Some people shop. Some drink. Some indulge in comfort food. Others swear by yoga or working out. For me, when being an adult and all that it entails (work, stress, talking about politics, NOT talking about politics, finances, deadlines, family) are too much, well, I chop. I take the biggest knife in the kitchen, a cutting board and I cut vegetables, heads of cabbages and lettuces until I find tranquility, or at least can find the humor in the day. Sometimes, I have enough vegetables prepped for a week…to feed an army. Never the less, it’s productive, reduces prep time on a busy night in my future and let’s face it, chopping is therapeutic.
My uncle in France owned a bakery. He once teased me and said that if more Americans made their own bread, pounding the dough and kneading it with their fists several times before baking it, they wouldn’t need to pay for therapists. There might be something to that idea. I have often thought about that conversation. Recently, I started to extrapolate.
I have been seeing pictures of cooked food on my friends’ social media pages. Lots of people are trying the new, delivered fresh cooking kits. The kits are comprised of groceries that are already pre-measured and prepped, complete with recipes to cook on a week night. I’ve been reading a lot about these kits. It seems to me like a lot of money for what arrives each week. I mean really, the average person can’t look up a recipe and buy the ingredients? Is there so little time left at the end of the day that we cannot wash and cut a few tomatoes? How are these companies becoming so successful?
After talking in depth with one such fresh meal making customer, I have come to a conclusion. The media, with its pretty boxed advertising and coupon based merchandising for processed food (ever seen a coupon for raw carrots?) have convinced us that we are all too busy and too nutritionally uneducated to cook a real meal without copious amounts of help. Furthermore, marketing would suggest that cooking at home is unhealthy unless we have a step by step guide that will list each serving, caloric intake and clean eating scale ratio.
I call Shenanigans! Furthermore, let me introduce you to one more epiphany. All good cooks got where they are today by making mistakes and experimenting. Nearly all of the cooks I know, both home cooks and professionals, were at some point in their lives nearly broke. Hence, these same people went to the store, bought what was on sale that day and came home to figure out the tastiest way to cook it. From that experience, many of them, as well as myself, found a calming and unwinding effect while cooking after a long day at work.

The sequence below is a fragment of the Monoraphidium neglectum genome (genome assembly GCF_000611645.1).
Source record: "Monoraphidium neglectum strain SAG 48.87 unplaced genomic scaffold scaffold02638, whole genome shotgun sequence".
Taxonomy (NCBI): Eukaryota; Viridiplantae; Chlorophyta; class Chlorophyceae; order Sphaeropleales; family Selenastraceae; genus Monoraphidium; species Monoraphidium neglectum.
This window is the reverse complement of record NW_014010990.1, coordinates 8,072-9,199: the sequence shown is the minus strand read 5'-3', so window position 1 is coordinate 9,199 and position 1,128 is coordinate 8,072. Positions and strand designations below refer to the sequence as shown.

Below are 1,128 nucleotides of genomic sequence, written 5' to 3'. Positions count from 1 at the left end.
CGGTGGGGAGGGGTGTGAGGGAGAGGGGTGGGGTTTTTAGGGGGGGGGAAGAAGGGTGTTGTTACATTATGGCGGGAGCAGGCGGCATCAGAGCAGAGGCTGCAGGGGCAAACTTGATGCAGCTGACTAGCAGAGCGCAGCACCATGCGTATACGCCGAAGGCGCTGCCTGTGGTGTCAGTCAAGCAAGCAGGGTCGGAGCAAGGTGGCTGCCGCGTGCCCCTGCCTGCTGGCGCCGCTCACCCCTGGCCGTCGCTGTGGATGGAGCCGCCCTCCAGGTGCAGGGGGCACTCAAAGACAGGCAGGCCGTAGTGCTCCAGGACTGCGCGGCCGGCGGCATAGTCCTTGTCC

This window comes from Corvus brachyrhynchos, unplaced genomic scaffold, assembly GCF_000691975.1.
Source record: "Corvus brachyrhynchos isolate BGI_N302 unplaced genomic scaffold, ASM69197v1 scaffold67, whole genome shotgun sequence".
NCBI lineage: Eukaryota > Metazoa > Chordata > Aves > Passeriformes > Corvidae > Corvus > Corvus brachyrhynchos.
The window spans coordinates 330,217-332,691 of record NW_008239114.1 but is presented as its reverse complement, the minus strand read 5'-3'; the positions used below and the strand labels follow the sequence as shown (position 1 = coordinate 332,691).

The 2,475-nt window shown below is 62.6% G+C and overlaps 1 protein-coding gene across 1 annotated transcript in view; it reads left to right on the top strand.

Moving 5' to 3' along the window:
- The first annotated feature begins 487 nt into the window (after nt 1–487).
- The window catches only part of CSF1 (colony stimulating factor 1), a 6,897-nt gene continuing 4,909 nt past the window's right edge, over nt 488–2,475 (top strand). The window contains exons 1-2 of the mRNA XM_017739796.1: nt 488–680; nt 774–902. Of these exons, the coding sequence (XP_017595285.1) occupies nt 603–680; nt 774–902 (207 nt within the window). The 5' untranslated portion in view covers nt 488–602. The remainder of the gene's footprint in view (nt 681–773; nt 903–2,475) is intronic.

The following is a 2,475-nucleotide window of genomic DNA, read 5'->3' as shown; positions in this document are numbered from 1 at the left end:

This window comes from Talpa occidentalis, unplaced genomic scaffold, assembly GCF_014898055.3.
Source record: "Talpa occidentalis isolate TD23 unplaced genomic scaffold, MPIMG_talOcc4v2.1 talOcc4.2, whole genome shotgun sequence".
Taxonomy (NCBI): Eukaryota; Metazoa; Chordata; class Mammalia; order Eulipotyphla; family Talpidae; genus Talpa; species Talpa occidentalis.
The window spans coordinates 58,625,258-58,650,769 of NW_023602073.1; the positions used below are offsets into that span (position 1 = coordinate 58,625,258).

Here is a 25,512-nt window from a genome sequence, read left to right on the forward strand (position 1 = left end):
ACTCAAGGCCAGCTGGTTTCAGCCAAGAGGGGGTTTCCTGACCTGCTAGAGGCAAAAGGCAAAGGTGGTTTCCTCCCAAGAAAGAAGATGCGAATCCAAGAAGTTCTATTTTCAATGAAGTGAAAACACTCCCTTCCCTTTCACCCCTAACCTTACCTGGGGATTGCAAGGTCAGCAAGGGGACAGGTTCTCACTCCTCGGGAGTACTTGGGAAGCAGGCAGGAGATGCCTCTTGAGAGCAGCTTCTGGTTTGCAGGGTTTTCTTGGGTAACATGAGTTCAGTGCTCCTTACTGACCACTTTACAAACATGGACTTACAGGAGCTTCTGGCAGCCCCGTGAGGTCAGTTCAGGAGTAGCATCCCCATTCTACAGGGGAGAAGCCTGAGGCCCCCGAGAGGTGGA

I dare say, I learned to cook with wine because I happened to be having a glass while preparing dinner. If it was good enough for my glass, it was good enough to add a splash to my stir fry, the vinaigrette in the salad, or the strawberries I planned for dessert. The same could be said when drinking tea. By accident, I learned that tea made an excellent marinade for meat and was a fat free way to add moisture and density to my recipe for banana bread. I would never have learned any of these flavor options without experimenting in the kitchen.
Learning to relax and just cook will never happen by merely opening a box. Cooking is rather like life; messy and slightly dangerous, if you do it right. Opening a box hasn’t been dangerous since Pandora and it isn’t going to get any more exciting thanks to a pre-packaged fresh meal delivery.
So, take a deep breath. Pull out four items from your fridge or pantry: a vegetable, a protein, a starch and a condiment and imagine what they might taste like if you mixed two or all of them together. (Fried rice is always a good way to start.) There is no getting this wrong if you like how it tastes when you’re done. Next, go to the store and buy some sale items. Look up a recipe online (there are plenty listed here) and make it on a Sunday. Chop your own vegetables. Substitute whatever protein you like that was on sale. Break some rules. Add chilis. Throw in a splash of wine. For heave’s sake, relax! Who knows? Cooking might just become something you look forward to.